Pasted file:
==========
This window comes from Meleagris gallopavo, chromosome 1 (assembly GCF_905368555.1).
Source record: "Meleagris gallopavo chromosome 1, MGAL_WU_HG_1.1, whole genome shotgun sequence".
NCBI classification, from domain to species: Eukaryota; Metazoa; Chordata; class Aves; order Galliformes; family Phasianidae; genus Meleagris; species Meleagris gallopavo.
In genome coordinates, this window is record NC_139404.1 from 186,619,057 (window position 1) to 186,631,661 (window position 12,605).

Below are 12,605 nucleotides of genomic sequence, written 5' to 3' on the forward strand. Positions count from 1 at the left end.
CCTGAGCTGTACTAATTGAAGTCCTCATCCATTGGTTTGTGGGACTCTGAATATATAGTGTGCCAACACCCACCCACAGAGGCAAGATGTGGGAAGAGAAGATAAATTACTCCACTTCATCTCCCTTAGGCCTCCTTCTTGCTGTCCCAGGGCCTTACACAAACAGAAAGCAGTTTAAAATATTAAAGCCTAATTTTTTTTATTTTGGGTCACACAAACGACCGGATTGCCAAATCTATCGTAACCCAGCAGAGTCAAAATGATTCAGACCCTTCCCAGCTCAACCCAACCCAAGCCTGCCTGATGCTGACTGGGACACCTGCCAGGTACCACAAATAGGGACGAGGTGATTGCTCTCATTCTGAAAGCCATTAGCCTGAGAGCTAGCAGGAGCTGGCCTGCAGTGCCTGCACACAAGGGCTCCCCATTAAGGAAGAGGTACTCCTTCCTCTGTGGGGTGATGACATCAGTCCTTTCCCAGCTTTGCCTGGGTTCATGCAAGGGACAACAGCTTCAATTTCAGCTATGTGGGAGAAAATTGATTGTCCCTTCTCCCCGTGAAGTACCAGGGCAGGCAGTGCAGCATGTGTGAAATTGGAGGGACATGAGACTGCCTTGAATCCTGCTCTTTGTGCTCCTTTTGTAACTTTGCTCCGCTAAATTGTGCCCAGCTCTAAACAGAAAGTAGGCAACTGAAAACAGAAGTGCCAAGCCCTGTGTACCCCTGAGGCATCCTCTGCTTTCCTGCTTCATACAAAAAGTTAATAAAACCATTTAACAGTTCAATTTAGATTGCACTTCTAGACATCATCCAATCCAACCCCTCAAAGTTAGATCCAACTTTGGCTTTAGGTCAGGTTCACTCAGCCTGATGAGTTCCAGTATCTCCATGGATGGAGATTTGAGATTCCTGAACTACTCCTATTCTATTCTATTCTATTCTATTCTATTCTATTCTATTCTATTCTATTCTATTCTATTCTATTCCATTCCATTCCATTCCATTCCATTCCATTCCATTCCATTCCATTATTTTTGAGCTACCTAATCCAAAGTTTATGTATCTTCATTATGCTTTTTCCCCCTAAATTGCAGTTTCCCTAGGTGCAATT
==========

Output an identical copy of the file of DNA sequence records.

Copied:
This window comes from Meleagris gallopavo, chromosome 1 (assembly GCF_905368555.1).
Source record: "Meleagris gallopavo chromosome 1, MGAL_WU_HG_1.1, whole genome shotgun sequence".
NCBI classification, from domain to species: Eukaryota; Metazoa; Chordata; class Aves; order Galliformes; family Phasianidae; genus Meleagris; species Meleagris gallopavo.
In genome coordinates, this window is record NC_139404.1 from 186,619,057 (window position 1) to 186,631,661 (window position 12,605).

Below are 12,605 nucleotides of genomic sequence, written 5' to 3' on the forward strand. Positions count from 1 at the left end.
CCTGAGCTGTACTAATTGAAGTCCTCATCCATTGGTTTGTGGGACTCTGAATATATAGTGTGCCAACACCCACCCACAGAGGCAAGATGTGGGAAGAGAAGATAAATTACTCCACTTCATCTCCCTTAGGCCTCCTTCTTGCTGTCCCAGGGCCTTACACAAACAGAAAGCAGTTTAAAATATTAAAGCCTAATTTTTTTTATTTTGGGTCACACAAACGACCGGATTGCCAAATCTATCGTAACCCAGCAGAGTCAAAATGATTCAGACCCTTCCCAGCTCAACCCAACCCAAGCCTGCCTGATGCTGACTGGGACACCTGCCAGGTACCACAAATAGGGACGAGGTGATTGCTCTCATTCTGAAAGCCATTAGCCTGAGAGCTAGCAGGAGCTGGCCTGCAGTGCCTGCACACAAGGGCTCCCCATTAAGGAAGAGGTACTCCTTCCTCTGTGGGGTGATGACATCAGTCCTTTCCCAGCTTTGCCTGGGTTCATGCAAGGGACAACAGCTTCAATTTCAGCTATGTGGGAGAAAATTGATTGTCCCTTCTCCCCGTGAAGTACCAGGGCAGGCAGTGCAGCATGTGTGAAATTGGAGGGACATGAGACTGCCTTGAATCCTGCTCTTTGTGCTCCTTTTGTAACTTTGCTCCGCTAAATTGTGCCCAGCTCTAAACAGAAAGTAGGCAACTGAAAACAGAAGTGCCAAGCCCTGTGTACCCCTGAGGCATCCTCTGCTTTCCTGCTTCATACAAAAAGTTAATAAAACCATTTAACAGTTCAATTTAGATTGCACTTCTAGACATCATCCAATCCAACCCCTCAAAGTTAGATCCAACTTTGGCTTTAGGTCAGGTTCACTCAGCCTGATGAGTTCCAGTATCTCCATGGATGGAGATTTGAGATTCCTGAACTACTCCTATTCTATTCTATTCTATTCTATTCTATTCTATTCTATTCTATTCTATTCTATTCTATTCTATTCCATTCCATTCCATTCCATTCCATTCCATTCCATTCCATTCCATTATTTTTGAGCTACCTAATCCAAAGTTTATGTATCTTCATTATGCTTTTTCCCCCTAAATTGCAGTTTCCCTAGGTGCAATT